We begin this section with a statement of the Division Algorithm, which you saw at the end of the Prelab section of this chapter:

Theorem 1.2 (Division Algorithm)Letabe an integer andbbe a positive integer. Then there exist unique integersqandrsuch thata=bq+rand 0r<b.Remember learning long division in grade school? (If not, pretend that you do.) Long division is a procedure for dividing a number

aby another numberb, and coming up with a quotientqand a remainderr. The Division Algorithm is really nothing more than a guarantee that good old long division really works. Although this result doesn't seem too profound, it is nonetheless quite handy. For instance, it is used in proving the Fundamental Theorem of Arithmetic, and will also appear in the next chapter. A proof of the Division Algorithm is given at the end of the "Tips for Writing Proofs" section of the Course Guide.Now, suppose that you have a pair of integers

aandb, and would like to find the correspondingqandr.Ifaandbare small, then you could findqandrby trial and error. However, suppose thata= 124389001 andb= 593. In this case, trial and error would be extremely tedious. What happens if we try the division using our on-line calculator? Sinceqis the quotient, it should be close toa/b.Now we're getting somewhere. We know that

a=bq+r. Dividing on both sides of the equation bybyieldsa/b=q+r/b.Thus it follows that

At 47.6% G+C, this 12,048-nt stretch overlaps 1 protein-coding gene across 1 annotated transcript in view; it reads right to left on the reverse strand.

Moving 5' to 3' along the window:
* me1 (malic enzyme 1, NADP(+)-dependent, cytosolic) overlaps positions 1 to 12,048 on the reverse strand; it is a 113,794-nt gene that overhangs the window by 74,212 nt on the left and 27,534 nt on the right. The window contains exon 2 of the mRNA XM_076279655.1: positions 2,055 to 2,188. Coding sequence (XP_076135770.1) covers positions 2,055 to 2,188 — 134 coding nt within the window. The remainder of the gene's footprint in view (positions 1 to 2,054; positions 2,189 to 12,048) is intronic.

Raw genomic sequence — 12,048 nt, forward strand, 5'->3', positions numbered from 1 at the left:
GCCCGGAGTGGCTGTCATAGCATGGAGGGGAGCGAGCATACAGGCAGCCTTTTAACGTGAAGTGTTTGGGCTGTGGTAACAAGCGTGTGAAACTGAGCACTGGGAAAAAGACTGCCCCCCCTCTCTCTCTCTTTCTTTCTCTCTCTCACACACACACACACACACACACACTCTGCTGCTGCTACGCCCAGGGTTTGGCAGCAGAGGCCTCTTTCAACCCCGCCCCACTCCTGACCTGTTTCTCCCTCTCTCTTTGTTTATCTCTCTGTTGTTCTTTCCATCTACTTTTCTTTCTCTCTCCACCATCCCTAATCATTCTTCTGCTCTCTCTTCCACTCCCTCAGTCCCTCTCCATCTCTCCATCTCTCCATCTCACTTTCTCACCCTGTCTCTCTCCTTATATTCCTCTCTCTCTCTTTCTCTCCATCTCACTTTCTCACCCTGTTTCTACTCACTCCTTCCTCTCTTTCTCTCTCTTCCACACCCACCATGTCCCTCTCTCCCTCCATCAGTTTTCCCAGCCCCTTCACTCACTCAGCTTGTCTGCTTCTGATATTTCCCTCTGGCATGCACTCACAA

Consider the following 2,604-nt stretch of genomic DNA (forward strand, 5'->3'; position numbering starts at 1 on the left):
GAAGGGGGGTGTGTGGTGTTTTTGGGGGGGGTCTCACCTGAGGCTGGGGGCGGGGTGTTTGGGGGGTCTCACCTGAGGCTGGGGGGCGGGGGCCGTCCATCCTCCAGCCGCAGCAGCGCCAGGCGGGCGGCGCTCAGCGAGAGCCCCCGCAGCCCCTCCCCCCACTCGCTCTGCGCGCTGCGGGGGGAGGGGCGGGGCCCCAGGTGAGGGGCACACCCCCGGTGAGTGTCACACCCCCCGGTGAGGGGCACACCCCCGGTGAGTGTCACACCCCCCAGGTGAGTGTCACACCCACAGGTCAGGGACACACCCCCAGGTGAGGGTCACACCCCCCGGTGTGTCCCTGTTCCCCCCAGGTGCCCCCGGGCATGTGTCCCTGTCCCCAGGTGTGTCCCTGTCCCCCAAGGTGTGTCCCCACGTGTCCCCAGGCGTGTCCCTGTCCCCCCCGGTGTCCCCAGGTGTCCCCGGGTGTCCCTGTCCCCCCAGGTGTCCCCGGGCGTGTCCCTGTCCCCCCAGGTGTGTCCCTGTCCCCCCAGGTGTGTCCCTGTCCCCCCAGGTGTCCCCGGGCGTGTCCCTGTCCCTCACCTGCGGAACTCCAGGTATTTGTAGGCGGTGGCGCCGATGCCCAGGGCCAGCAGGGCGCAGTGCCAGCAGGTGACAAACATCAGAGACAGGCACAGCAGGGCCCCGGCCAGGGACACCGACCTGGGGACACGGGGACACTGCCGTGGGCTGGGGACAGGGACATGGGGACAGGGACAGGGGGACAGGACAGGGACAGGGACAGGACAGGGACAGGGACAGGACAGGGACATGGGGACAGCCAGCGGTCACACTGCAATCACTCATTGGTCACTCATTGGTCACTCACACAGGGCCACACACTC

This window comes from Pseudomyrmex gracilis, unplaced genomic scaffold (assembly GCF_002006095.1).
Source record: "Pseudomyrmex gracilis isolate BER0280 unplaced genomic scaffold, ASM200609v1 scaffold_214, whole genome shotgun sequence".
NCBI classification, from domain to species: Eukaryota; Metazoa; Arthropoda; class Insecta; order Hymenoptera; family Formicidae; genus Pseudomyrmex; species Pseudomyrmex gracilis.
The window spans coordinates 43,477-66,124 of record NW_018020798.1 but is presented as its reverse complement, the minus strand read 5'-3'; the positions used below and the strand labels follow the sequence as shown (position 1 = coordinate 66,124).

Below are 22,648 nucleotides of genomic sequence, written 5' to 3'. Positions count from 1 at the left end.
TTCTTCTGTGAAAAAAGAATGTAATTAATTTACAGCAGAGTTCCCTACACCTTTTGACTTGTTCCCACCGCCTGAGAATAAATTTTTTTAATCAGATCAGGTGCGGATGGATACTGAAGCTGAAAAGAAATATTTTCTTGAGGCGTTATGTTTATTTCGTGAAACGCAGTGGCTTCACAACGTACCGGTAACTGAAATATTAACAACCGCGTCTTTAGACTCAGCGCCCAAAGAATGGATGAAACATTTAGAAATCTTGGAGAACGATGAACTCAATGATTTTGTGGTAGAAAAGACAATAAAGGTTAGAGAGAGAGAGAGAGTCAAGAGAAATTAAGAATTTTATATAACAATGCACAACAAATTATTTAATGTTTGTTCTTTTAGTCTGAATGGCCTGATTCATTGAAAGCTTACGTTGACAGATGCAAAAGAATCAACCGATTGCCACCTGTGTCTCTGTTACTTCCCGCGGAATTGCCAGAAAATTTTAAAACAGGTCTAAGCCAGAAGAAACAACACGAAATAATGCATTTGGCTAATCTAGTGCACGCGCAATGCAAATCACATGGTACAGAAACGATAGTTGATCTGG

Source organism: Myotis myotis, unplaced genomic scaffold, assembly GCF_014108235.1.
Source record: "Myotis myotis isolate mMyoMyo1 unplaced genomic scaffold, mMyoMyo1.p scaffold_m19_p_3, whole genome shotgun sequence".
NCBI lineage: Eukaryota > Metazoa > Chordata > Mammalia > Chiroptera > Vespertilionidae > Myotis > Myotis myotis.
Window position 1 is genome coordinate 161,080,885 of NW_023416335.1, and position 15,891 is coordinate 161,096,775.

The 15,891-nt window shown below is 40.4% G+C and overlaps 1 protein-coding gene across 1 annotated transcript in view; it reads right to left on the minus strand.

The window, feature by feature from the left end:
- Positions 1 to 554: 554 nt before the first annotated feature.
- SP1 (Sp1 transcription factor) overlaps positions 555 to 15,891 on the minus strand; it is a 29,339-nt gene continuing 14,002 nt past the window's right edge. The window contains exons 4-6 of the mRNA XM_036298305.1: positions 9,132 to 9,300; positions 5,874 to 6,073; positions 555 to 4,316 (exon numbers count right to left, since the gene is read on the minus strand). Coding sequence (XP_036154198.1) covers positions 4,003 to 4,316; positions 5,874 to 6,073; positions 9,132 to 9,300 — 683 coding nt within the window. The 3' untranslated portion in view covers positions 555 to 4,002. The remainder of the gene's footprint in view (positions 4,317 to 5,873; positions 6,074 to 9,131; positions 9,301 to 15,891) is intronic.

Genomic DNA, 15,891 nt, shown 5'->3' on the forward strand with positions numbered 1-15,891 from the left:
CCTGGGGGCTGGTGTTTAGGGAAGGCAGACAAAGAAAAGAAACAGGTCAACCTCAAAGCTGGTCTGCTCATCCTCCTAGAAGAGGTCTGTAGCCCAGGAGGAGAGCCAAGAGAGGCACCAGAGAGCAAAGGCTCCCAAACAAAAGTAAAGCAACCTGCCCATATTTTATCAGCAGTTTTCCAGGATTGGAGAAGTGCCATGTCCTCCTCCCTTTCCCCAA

qa/b. (Remember that 0r<b.) So, in our above example, it makes sense to takeq= 209762, because this is the biggest integer that is less than (or equal to)a/b. (Recall that this is the idea used repeatedly when performing long division by hand.) Setting the mode to "Integers" in the on-line calculator will automatically give you the "integer part" ofa/b, which is the required value forq:With this choice of q, what isr? That's easy enough, because we must havea–bq=r.Here's the computation:

Since

r<b, we have fulfilled the requirements of the Division Algorithm, and we're done. Let's summarize the procedure:

- Begin with values of
aandb;- Set
qequal to the integer part ofa/b;- Set
r=a–bq.The applet below automates this procedure. Enter values for

aandb, and it will return the corresponding values of the quotientqand the remainderr. Try it out.

## Exercise 3

Use the Division Algorithm applet to repeat Exercise 5 in the Prelab section of this chapter.

Section 1.1 | Section 1.2 | Section 1.3 | Section 1.4 | Section 1.5

Copyright © 2001 by W. H. Freeman and Company